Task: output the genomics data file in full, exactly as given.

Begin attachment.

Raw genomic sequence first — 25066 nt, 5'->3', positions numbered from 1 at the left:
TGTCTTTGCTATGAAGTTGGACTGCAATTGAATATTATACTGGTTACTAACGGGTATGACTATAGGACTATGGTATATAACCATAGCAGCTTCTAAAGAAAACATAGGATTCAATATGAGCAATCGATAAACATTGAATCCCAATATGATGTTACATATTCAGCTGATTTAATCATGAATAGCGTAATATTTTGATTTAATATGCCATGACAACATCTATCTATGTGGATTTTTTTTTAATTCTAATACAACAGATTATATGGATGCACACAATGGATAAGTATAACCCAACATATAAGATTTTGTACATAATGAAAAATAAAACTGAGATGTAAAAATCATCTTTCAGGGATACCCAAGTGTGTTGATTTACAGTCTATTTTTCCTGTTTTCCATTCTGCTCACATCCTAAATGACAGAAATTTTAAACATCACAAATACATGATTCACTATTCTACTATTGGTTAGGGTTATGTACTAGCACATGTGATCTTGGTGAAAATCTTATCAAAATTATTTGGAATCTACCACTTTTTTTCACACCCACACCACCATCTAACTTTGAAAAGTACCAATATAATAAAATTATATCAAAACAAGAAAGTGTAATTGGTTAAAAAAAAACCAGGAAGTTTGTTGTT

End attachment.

Raw genomic sequence first — 25066 nt, 5'->3', positions numbered from 1 at the left:
TGTCTTTGCTATGAAGTTGGACTGCAATTGAATATTATACTGGTTACTAACGGGTATGACTATAGGACTATGGTATATAACCATAGCAGCTTCTAAAGAAAACATAGGATTCAATATGAGCAATCGATAAACATTGAATCCCAATATGATGTTACATATTCAGCTGATTTAATCATGAATAGCGTAATATTTTGATTTAATATGCCATGACAACATCTATCTATGTGGATTTTTTTTTAATTCTAATACAACAGATTATATGGATGCACACAATGGATAAGTATAACCCAACATATAAGATTTTGTACATAATGAAAAATAAAACTGAGATGTAAAAATCATCTTTCAGGGATACCCAAGTGTGTTGATTTACAGTCTATTTTTCCTGTTTTCCATTCTGCTCACATCCTAAATGACAGAAATTTTAAACATCACAAATACATGATTCACTATTCTACTATTGGTTAGGGTTATGTACTAGCACATGTGATCTTGGTGAAAATCTTATCAAAATTATTTGGAATCTACCACTTTTTTTCACACCCACACCACCATCTAACTTTGAAAAGTACCAATATAATAAAATTATATCAAAACAAGAAAGTGTAATTGGTTAAAAAAAAACCAGGAAGTTTGTTGTT